Characterized by *q > ʔ and ʾimāla of the i-umlaut type. Distinctive pronouns are 3sg.m. suffix -a/-e. The suffix of the verbal 3sg a-Type is -at.[5]


Characterized by *q > ʔ and unconditioned ʾimāla in hēda. Distinctive pronouns are 2sg.f. suffix -ki.[5] The 1sg perfect conjugation is of the type katabtu, similar to the qǝltu dialects of Iraq. Also like qǝltu dialects, it has lengthened forms like ṣafṛā "yellow [fem.]".[2]


The Qalamūn dialects have strong links to Central Lebanese.[5] The short vowels i/u are found in all positions. Pasual kbīr > kbeyr# and yrūḥ > yrawḥ#. The a-elision is not strongly pronounced. Shortening of unstressed long vowels is characteristic: *sakākīn > sakakīn ‘knives’, fallōḥ/fillaḥīn ‘peasant/peasants’, or fillōḥ/filliḥīn, as in Northwest Aramaic.[2] Conservation of diphthongs and *q > ʔ are common, as well as splitting of ā into ē and ō. As for negation, the type mā- -š is already attested along with the simple negation.


No interdentals


No interdentals

Central Qalamūn

Conservation of interdentals, subdialects:

  1. Ain al-Tinah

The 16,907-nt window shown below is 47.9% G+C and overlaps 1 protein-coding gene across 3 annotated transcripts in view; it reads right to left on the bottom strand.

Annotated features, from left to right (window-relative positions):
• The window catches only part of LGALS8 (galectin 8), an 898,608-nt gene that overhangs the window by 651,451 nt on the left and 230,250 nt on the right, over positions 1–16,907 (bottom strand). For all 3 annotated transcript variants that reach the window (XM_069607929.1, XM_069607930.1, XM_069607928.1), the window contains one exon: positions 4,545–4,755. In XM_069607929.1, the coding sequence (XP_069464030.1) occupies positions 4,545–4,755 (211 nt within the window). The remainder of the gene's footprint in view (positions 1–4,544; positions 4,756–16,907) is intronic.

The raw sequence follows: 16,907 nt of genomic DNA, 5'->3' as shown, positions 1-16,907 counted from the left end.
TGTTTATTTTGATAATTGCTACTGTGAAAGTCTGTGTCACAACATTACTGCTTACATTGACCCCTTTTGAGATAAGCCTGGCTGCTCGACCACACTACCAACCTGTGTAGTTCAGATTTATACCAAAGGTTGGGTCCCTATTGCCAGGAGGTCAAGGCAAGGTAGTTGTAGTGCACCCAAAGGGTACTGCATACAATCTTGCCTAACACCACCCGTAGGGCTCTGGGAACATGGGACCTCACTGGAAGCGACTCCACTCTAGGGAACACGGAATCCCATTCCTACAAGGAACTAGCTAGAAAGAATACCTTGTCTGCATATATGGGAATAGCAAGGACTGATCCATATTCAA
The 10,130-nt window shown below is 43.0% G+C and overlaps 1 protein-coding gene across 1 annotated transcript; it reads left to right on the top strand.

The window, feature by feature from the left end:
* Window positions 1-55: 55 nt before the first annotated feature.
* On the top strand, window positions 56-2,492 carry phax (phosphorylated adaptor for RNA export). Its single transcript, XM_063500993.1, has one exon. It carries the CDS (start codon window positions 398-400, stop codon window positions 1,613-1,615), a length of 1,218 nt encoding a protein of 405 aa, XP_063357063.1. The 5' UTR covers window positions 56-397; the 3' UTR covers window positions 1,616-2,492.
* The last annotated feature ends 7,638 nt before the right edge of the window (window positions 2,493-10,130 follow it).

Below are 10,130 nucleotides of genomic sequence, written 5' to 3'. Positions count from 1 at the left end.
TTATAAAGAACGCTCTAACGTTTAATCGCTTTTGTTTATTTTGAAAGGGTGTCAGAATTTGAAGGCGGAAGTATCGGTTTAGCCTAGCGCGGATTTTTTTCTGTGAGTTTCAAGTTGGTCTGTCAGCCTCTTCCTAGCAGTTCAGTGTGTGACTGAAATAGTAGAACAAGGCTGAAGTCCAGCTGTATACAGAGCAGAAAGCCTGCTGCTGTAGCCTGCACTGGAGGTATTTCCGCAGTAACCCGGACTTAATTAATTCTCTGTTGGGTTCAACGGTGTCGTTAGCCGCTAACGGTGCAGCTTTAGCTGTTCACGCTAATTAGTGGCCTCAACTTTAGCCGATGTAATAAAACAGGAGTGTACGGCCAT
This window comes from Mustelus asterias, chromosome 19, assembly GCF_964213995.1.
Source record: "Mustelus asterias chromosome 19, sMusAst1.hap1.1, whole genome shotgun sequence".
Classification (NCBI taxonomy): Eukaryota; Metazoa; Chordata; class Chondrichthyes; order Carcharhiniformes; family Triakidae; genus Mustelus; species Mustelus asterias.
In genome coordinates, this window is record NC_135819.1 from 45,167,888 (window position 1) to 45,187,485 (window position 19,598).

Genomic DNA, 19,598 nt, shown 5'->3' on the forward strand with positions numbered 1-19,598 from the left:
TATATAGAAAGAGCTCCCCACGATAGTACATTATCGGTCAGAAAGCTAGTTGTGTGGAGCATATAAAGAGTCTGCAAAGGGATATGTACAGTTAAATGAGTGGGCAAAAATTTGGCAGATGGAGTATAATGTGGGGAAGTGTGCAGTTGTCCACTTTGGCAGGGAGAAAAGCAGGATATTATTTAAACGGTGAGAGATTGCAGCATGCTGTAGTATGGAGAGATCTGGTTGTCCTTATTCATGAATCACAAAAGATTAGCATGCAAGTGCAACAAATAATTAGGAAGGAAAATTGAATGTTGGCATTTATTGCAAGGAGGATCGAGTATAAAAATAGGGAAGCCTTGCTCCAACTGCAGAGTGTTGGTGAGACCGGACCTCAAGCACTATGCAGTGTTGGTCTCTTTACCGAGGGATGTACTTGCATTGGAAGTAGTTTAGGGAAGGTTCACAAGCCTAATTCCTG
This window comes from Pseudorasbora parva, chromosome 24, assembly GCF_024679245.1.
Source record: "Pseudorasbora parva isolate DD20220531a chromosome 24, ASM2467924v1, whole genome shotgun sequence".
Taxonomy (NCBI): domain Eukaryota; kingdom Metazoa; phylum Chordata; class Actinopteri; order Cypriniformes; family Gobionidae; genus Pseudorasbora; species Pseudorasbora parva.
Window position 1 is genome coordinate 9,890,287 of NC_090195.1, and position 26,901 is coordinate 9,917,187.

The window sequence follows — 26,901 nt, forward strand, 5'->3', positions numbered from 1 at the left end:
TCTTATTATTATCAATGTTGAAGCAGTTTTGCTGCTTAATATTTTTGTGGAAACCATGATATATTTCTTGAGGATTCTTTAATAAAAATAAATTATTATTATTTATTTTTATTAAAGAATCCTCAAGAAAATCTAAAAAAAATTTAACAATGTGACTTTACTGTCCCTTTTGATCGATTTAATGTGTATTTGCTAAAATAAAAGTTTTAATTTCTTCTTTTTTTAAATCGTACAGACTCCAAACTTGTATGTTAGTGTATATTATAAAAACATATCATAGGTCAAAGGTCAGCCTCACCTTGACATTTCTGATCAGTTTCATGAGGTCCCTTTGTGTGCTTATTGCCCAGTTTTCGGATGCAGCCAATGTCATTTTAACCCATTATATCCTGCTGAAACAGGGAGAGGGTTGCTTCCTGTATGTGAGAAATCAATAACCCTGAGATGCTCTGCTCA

2. Central, tends to East Qalamūn
  3. Rās ilMaʿarra
  4. Gubbe
  5. Al-Sarkha (Bakhah) (Western Neo-Aramaic is also spoken in the village)
  6. Maʿlūla (Western Neo-Aramaic is also spoken in the village)
  7. Jubb'adin / GubbʿAdīn (Western Neo-Aramaic is also spoken in the village)

Southern Qalamūn

Conservation of interdentals, a-elision katab+t > ktabt, distinctive pronouns are 3pl.c. hunni. Subdialects are:

  1. ʿAssāl ilWard, ilHawš
  2. ʿAkawbar, Tawwane, Hile
  3. Hafīr ilFawqa, Badda
  4. Qtayfe
  5. Sēdnāya
  6. Maʿarrit Sēdnāya
  7. Rankūs
  8. Talfita
  9. Halbūn
  10. Hafīr itTahta
  11. itTall
  12. Mnin
  13. Drayj

Northern Barada valley

No interdentals, conservation of diphthongs

  1. Sirgāya
  2. Blūdān
  3. izZabadāni
  4. Madāya

Damascus and surroundings

Transitional Damascus - Qalamūn

These dialects have no interdentals, no diphthongs, and a reflex of *g > ž. The suffix of the verbal 3sg a-Type is -it, ḍarab+it > ḍárbit.[5] The short vowels i/u are found in all positions. Demonstrative plural pronoun hadunke.


Other dialects, accents, and varieties

Horan dialects

The Hauran area is split between Syria and Jordan and speak largely the same dialect

  1. Central dialects
  2. Gēdūri (transitional)
  3. Mountain dialects
  4. Zāwye (transitional)
  5. Mixed dialect Čanāčer/Zāčye